Posts Tagged ‘Fires’

Sunday, June 2, 2019

Protect Adirondack Forests: Use Local Firewood

With the start of camping season underway, Department of Environmental Conservation is reminding campers that the New York State firewood transportation regulation is still in effect.

Untreated firewood may contain invasive pests that kill trees, and to protect New York’s forests, untreated firewood should not be moved more than 50 miles from its source of origin. » Continue Reading.


Thursday, September 20, 2018

Adirondack Wildfire: The Destruction of Long Lake West

Damage by Laura Von RoskOver the years I have put my canoe into the waters at Low’s Lower Dam (constructed 1907); and paddled the meandering Bog River Flow up to Hitchins Pond.

I have carried around Low’s Upper Dam (built in 1903*), many times. I usually choose to camp on Low’s Lake, so I keep on going. But occasionally a day paddle and a short hike around Hitchins Pond is in order. It’s on these day paddles that I often walk the road (actually the old Maple Valley Railroad bed), as part of the Horse Shoe Forestry Company, constructed by Abbot Augustus “Gus” Low in 1900. If you know where to look, there are “sidings” where A. A. Low’s sugarhouses were located. » Continue Reading.


Tuesday, September 4, 2018

NYS Wildfire Response Speaks To Ranger Staffing Crisis

Rangers next to their Engines in 1934 The last few years have brought a dramatic shift in fire behavior in the Western United States. Fires are more intense, more common in the wildland-urban interface, and the burning seasons are longer. Most fire professionals no longer even recognize “fire seasons” in parts of the country, but rather “fire years.” All of this is occurring while there is shrinking pool of human resources to fight fires.

The National Interagency Fire Center (NIFC), is the country’s support center for wildland firefighting. Its policy states that “Wildland fire recognizes no ownership or jurisdictional boundaries on the landscape; nor do the complex issues of fire management. As a result, perhaps nowhere is the practice of interagency and interdepartmental cooperation more prevalent and effective as in the nation’s wildland fire community.” » Continue Reading.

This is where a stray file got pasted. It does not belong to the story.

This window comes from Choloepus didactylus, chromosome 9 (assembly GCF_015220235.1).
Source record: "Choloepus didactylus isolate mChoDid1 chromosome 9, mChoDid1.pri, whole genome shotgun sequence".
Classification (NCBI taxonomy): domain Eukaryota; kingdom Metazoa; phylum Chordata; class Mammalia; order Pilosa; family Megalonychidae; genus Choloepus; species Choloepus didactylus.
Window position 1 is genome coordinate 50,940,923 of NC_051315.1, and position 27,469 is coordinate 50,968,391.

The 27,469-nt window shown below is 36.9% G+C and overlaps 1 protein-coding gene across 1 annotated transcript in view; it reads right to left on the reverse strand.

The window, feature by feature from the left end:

Monday, July 23, 2018

Fire on the Altona Flat Rock: Déjà Vu

Recent news stories on both sides of Lake Champlain reported a huge, dark cloud of smoke rising above northern Clinton County. A section of the Altona Flat Rock was afire, and within a day, more than 300 acres were scorched.

Dry conditions across the North Country were cited as the reason it spread so quickly, but there were other factors I happen to be familiar with because the first book I wrote, back in 1980, was titled A History of the Altona Flat Rock. The area in question comprises fifteen square miles of uninhabited wildlands which, by nature, is a very dry environment. » Continue Reading.


Saturday, March 17, 2018

Residential Brush Burning Prohibited Through May 14th

wildfireDepartment of Environmental Conservation (DEC) has reminded the public that with spring approaching and conditions for wildfires heightened, residential brush burning is prohibited through May 14th across New York State.

Even though much of the state is currently blanketed in snow, warming temperatures can quickly cause wildfire conditions to arise. » Continue Reading.


Wednesday, October 11, 2017

Fire Prevention Week Breakfast In Chilson

Chilson fire dept pancake BreakfastChilson Volunteer Fire Department will mark National Fire Prevention Week this year with a pancake breakfast on Saturday, October 14 from 8 am to 10 am at the department’s Chilson Community House at 60 Putts Pond Road.

Drop in to enjoy Larry Lauman’s famous apple pancakes, with sides of bacon and sausage – and plenty of coffee, of course. Breakfast is free to Chilson and Ticonderoga neighbors and friends (although donations will be gratefully accepted).

For Chilson Fire District residents, the department will offer free smoke alarms and free smoke-alarm batteries. » Continue Reading.


Tuesday, August 1, 2017

Should Campfires be Banned on the Adirondack Forest Preserve?

The Giant’s Washbowl seen from Nubble Cliff Recently, I was returning from Nubble Cliff in the Giant Mountain Wilderness when I passed a tent on the southeast shore of the Giant’s Washbowl and heard someone breaking branches or dead trees, presumably gathering wood for a campfire.

Campfires are an Adirondack tradition. Who doesn’t like a fire when sleeping under the stars? Nevertheless, I couldn’t help thinking that this was not good for the environment. Rather, it was destructive. » Continue Reading.


Monday, April 10, 2017

Residential Brush Burning Prohibited Through May 14

Residential brush burning is prohibited through May 14 across New York State.